When Should You Rebalance Your Investment Portfolio?

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Rebalance Your Investment Portfolio
Investment portfolios are like vegetable gardens. You have to “prune” them periodically in order to keep them healthy. You do that by rebalancing your investment portfolio. If you use an investment manager or a robo-advisor platform to invest, you won’t ever need to worry about when to rebalance your investment portfolio. Your service will take…

Investment portfolios are like vegetable gardens. You have to “prune” them periodically in order to keep them healthy. You do that by rebalancing your investment portfolio.

If you use an investment manager or a robo-advisor platform to invest, you won’t ever need to worry about when to rebalance your investment portfolio. Your service will take care of everything for you.

However, if you’re a do-it-yourself investor, you’ll have to handle your portfolio maintenance yourself.

In addition to keeping your asset allocation healthy, rebalancing is the best way to take advantage of “buy low, sell high.”

When you rebalance, you buy into positions that are undervalued while selling ones that have reached their peak at the same time.

So when should you rebalance your investment portfolio? There are different ways to time it, and you can use whichever method works best for you.

Let’s take a look at some of the times when a rebalance should be in the cards.

A Change in Your Risk Tolerance

While you might think your risk tolerance stays pretty much the same throughout your life, the truth is it can change due to a number of factors.

For example, your risk tolerance is likely to go down as you get closer to retirement. Fearing the loss of investment assets when you’ll soon be needing them, you might become more conservative and invest more heavily in fixed-income investments.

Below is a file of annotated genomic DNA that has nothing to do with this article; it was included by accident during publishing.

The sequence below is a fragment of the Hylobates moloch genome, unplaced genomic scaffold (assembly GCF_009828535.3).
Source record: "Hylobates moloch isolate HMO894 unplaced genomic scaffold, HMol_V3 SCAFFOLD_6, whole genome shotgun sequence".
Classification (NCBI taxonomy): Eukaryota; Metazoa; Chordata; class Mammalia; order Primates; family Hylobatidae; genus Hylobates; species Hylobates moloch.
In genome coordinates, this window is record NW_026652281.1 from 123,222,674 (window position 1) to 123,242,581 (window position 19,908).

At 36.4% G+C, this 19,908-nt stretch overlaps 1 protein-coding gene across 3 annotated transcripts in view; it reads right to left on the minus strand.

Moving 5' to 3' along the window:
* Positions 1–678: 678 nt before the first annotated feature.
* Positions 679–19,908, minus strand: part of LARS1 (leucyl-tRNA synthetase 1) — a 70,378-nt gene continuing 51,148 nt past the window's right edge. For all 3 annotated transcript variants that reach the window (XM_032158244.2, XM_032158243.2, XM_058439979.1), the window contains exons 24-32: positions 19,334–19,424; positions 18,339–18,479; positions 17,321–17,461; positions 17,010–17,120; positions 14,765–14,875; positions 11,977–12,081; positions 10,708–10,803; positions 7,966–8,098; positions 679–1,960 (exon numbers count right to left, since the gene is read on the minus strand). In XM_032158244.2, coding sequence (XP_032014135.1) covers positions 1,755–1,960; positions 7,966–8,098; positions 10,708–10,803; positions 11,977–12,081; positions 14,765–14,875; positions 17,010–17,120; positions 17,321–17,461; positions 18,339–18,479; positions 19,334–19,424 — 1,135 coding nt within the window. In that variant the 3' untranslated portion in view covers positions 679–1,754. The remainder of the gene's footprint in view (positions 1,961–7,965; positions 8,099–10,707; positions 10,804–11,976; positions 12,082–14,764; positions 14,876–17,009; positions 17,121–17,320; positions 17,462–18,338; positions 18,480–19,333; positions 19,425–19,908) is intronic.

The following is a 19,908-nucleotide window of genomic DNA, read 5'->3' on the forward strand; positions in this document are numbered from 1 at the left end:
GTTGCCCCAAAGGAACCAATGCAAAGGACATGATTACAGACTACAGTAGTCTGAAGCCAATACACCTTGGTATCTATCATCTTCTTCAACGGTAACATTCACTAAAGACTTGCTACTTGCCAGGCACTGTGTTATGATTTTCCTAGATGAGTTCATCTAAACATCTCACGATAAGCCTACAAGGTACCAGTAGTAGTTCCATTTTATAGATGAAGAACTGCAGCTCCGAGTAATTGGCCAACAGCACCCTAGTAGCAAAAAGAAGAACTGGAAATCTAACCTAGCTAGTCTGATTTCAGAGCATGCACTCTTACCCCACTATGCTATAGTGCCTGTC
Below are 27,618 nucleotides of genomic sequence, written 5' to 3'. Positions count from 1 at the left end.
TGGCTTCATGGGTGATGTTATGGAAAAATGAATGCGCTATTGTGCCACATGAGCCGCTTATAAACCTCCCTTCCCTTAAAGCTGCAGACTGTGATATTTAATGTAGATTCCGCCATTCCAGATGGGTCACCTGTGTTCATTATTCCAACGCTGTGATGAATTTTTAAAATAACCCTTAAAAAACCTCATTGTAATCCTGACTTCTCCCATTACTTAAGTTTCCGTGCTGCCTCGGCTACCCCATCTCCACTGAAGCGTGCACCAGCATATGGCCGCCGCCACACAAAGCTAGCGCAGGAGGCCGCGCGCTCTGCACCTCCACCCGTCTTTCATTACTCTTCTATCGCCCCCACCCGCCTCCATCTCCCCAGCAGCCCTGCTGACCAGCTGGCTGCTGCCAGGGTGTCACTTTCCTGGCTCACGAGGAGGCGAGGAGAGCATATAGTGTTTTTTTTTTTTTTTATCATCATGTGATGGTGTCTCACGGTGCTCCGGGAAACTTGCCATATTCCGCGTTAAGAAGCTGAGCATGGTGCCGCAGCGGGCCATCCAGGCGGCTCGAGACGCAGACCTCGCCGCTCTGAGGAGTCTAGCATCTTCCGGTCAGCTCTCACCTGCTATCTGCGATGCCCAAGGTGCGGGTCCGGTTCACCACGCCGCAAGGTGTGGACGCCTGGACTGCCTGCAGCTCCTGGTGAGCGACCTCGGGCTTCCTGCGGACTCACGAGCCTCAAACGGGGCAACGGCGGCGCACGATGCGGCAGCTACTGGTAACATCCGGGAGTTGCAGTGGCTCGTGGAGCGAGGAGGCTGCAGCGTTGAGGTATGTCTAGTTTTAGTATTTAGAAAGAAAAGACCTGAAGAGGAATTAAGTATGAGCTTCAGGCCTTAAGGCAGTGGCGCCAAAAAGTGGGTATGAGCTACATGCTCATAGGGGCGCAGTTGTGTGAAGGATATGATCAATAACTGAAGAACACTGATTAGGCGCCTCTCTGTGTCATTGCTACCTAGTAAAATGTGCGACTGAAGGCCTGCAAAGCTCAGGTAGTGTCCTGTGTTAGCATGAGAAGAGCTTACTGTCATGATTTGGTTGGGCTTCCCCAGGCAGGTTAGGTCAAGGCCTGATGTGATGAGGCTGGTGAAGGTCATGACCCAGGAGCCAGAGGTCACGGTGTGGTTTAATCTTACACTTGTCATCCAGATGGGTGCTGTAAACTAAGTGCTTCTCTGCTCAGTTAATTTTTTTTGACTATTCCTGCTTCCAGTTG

By contrast, your risk tolerance might go up if you were to come into a large windfall of money.

It’s impossible to describe all of the circumstances in which your risk tolerance might change. But when it does, it’s likely you’ll need to rebalance your investment portfolio to optimize your asset allocation.

A Change in Market Conditions

Another good time to rebalance your investment portfolio is when the market makes an extreme move in either direction. (Now, know that this is controversial because it could be interpreted as an attempt to time the market.)

For example, if the stock market seems excessively high, you might want to reduce your exposure to stocks and move more money over to safer assets such as Treasury bonds.

At the opposite end of the spectrum, after a long downtrend in the market, you might be interested in rebalancing in favor of greater exposure to equities. That will give you an opportunity to earn bigger returns as the market begins to recover.

Keep in mind that, in both of these situations, you should never completely abandon either equities or fixed-income investments. However, you can change your investment allocations to be consistent with what you see happening in the market.

A Change in Life Events

Any major change in your life is likely to affect your risk tolerance and the way you allocate your portfolio.
This is another extremely broad category, since the possibilities are endless.

For example, the birth of a child might convince you to rebalance your portfolio in favor of more fixed-income investments. This way, you can reduce the overall risk in your portfolio.

However, some investors might take the exact opposite approach and invest more heavily in stocks in anticipation of higher future expenses such as education.